In an embodiment variant, further signalling channels are set up based on the first and/or second look-up table and/or on the configuration data, the individual signalling channels being assigned different communication parameters and/or security parameters. For example, with respect to data throughput and/or security, etc., this has the advantage, among others, that parallel signalling channels can be used. In particular, with parallel signalling channels, a fallback channel can always be kept available.
In a further embodiment variant, configuration data are transmitted periodically and/or with change of the look-up table, and, based on the transmitted configuration data, the one or more signalling channels and/or one or more data channels are dynamically routed. Once again, as an embodiment variant, the change can also take place automatically based on criteria specifiable by the user. This has the advantage as mentioned above that, depending upon defined criterion, the mobile node automatically uses the interface with e.g. the momentarily greatest available data throughput and/or with the best cost/performance ratio and/or security, etc., for the signalling channel(s).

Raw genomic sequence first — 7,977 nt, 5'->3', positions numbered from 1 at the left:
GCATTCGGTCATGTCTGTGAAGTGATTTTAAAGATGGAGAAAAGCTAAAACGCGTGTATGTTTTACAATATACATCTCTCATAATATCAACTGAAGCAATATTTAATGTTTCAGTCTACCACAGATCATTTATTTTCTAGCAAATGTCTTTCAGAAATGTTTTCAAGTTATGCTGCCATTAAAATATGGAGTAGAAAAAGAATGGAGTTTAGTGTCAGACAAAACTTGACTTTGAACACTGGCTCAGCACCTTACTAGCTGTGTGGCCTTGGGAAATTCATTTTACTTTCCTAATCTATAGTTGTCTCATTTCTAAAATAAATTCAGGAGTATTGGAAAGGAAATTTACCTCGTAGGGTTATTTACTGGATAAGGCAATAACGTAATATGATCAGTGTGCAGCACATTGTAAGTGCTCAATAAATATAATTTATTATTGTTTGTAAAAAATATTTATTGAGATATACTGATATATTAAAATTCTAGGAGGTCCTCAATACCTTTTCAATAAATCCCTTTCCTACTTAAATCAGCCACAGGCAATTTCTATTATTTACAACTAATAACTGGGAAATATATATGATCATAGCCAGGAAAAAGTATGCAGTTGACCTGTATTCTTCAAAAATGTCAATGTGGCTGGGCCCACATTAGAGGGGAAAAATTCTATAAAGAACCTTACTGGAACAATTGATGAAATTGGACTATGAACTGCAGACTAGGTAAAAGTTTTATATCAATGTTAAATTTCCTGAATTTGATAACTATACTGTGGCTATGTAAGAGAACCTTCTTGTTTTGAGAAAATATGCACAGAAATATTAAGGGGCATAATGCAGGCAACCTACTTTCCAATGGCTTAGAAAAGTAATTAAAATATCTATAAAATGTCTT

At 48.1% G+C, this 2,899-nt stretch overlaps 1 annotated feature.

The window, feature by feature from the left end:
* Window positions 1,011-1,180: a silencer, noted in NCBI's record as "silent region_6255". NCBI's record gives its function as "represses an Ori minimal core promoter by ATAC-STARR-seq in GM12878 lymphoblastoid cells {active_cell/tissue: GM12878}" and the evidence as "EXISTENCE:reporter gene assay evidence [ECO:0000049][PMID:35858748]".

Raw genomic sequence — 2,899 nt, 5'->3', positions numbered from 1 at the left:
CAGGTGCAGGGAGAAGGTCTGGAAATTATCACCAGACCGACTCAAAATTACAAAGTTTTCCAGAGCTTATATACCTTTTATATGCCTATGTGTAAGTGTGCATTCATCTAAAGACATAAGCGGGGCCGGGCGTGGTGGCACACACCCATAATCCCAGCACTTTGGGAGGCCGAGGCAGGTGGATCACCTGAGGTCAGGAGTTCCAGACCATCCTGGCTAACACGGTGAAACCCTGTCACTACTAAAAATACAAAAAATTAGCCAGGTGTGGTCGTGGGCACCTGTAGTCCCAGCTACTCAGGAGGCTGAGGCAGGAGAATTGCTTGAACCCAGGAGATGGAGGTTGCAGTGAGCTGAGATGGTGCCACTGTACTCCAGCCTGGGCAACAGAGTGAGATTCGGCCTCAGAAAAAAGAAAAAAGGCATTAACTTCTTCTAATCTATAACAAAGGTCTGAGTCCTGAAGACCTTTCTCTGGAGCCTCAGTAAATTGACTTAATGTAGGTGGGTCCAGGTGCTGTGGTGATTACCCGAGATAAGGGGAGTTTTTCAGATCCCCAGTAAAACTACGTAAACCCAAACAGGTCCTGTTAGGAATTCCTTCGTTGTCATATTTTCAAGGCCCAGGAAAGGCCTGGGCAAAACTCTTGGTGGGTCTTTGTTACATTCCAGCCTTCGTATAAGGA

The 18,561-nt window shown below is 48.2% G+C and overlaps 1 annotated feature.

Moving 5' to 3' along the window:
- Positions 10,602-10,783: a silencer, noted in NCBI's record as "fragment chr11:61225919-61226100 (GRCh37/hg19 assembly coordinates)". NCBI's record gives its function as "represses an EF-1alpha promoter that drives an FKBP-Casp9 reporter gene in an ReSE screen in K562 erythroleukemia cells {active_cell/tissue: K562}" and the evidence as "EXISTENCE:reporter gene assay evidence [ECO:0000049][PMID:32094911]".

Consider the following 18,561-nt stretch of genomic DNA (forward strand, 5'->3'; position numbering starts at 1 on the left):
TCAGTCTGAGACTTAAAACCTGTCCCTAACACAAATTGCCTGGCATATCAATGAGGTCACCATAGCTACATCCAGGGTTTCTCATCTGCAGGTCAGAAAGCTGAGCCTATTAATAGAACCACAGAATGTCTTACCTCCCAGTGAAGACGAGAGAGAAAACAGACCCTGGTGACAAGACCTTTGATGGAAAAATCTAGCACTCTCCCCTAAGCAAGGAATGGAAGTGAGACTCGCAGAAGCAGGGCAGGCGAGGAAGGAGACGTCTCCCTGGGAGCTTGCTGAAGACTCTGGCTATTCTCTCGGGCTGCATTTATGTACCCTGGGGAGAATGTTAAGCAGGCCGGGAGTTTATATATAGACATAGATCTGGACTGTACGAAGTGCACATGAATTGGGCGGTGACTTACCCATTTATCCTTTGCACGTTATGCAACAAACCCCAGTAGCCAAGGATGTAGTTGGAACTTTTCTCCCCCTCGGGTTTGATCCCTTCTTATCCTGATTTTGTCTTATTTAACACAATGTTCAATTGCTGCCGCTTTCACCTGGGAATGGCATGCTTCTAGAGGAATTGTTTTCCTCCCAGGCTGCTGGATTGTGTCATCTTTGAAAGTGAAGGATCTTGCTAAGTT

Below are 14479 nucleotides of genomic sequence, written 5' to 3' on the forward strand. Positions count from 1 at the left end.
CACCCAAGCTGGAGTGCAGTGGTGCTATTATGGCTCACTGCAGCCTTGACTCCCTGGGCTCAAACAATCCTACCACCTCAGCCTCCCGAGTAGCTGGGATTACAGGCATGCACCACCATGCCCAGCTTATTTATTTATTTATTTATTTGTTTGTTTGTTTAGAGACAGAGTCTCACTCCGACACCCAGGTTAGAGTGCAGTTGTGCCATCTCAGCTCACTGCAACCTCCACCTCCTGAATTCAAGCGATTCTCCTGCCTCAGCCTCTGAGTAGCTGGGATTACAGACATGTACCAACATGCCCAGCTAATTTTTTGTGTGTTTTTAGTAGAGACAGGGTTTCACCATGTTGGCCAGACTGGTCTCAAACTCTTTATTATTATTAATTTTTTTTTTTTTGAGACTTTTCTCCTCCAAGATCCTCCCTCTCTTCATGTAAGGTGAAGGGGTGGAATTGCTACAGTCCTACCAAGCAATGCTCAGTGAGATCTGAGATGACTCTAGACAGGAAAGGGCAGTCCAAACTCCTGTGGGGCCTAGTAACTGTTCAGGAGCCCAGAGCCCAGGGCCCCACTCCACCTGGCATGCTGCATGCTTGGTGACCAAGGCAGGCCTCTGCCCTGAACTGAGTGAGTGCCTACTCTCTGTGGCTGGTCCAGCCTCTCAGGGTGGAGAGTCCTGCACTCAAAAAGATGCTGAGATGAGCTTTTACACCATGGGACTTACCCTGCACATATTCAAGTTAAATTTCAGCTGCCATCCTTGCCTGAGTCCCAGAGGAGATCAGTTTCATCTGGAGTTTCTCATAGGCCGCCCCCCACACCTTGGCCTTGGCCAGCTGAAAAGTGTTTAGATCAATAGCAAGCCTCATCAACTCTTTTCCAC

In another embodiment variant, the first and/or the second mobile network node comprises a failback signalling channel, the failback signalling channel being used as the temporary signalling channel upon interruption of the one or more signalling channels. This has the advantage, among others, that with short-term and/or longer connection interruption, the connection can be established again immediately via at least one channel, further channels being able to be established, e.g. based on the configuration data.